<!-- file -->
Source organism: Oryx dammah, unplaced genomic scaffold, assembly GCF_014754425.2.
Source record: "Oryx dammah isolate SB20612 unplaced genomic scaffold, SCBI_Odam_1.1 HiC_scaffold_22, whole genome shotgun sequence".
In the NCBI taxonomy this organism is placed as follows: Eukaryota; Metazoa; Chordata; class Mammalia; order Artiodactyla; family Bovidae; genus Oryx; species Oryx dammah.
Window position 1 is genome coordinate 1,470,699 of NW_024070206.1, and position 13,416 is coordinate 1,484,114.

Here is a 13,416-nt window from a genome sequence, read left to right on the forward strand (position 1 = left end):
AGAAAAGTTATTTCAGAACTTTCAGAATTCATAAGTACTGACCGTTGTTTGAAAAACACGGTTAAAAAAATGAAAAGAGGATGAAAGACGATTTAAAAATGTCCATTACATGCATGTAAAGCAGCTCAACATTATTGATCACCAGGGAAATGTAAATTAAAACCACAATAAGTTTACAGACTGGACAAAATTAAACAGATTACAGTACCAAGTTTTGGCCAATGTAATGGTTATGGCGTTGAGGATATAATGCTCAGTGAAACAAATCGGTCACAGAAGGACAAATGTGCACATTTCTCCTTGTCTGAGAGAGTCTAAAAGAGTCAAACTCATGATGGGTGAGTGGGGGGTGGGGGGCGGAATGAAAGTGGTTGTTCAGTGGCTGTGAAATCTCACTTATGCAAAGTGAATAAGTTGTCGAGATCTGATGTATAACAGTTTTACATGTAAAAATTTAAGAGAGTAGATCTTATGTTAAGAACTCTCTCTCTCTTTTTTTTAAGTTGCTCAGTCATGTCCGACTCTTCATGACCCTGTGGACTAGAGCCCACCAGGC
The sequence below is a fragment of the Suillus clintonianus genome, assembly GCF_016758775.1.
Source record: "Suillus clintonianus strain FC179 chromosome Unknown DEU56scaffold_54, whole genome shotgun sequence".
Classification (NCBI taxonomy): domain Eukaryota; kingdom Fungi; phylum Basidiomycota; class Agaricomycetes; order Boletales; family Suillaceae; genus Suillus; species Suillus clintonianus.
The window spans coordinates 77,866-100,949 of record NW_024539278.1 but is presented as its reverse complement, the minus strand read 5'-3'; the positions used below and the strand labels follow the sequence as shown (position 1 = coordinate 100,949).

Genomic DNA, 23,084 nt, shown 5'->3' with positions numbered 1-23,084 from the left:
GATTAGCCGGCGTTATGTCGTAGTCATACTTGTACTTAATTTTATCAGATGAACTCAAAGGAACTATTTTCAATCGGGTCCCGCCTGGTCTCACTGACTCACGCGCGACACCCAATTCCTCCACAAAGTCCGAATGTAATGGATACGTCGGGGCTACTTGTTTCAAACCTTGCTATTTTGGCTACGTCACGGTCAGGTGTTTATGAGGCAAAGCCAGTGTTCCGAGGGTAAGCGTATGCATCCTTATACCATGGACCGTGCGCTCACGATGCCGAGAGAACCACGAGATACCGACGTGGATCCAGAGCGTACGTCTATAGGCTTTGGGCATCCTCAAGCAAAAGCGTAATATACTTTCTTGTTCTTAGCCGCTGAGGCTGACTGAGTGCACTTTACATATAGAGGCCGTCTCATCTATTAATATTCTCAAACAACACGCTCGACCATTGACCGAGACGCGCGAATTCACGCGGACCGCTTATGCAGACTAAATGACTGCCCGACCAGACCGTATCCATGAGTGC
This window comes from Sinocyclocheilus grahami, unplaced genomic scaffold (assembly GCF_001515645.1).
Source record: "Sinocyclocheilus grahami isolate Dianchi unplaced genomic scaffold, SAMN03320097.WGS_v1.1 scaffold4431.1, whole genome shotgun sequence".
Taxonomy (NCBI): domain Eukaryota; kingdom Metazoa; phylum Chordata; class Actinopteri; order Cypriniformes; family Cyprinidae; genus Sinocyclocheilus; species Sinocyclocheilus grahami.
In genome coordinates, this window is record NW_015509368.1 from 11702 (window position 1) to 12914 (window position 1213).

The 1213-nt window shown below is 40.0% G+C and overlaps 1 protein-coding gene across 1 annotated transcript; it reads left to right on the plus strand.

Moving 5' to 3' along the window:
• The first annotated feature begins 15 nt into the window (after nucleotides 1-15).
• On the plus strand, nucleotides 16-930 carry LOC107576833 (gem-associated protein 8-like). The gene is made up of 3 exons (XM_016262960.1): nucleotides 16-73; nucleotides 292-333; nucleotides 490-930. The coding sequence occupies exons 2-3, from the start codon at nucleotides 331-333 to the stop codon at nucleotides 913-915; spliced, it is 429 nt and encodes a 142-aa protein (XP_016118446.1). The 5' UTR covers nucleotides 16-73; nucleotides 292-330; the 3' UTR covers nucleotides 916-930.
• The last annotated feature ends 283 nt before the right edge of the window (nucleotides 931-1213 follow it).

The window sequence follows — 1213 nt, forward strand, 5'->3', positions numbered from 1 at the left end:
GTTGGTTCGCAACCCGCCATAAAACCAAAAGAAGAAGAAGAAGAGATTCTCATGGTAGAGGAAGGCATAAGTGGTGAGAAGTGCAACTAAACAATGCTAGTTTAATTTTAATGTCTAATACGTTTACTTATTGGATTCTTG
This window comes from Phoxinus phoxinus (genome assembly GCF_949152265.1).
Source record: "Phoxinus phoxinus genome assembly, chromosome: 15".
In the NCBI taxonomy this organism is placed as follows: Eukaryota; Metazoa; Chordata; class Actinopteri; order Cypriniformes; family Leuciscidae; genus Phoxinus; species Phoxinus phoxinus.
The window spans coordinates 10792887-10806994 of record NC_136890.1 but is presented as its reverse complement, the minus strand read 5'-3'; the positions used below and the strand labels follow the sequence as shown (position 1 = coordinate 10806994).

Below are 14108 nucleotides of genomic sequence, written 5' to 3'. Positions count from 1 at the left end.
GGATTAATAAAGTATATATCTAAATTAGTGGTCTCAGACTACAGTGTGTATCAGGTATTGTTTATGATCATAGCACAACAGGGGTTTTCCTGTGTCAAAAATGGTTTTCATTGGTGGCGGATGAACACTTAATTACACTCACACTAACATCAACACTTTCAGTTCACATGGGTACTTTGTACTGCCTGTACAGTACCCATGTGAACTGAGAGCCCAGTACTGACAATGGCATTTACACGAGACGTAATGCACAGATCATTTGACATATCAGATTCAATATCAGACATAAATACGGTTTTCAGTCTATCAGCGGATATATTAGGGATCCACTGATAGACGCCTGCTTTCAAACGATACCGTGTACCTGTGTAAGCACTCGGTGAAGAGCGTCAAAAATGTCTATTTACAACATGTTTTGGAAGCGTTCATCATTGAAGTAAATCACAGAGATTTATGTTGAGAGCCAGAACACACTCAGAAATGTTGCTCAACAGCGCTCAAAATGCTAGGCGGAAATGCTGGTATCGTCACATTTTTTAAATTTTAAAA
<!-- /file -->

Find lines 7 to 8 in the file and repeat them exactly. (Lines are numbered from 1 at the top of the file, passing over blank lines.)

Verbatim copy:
The sequence below is a fragment of the Suillus clintonianus genome, assembly GCF_016758775.1.
Source record: "Suillus clintonianus strain FC179 chromosome Unknown DEU56scaffold_54, whole genome shotgun sequence".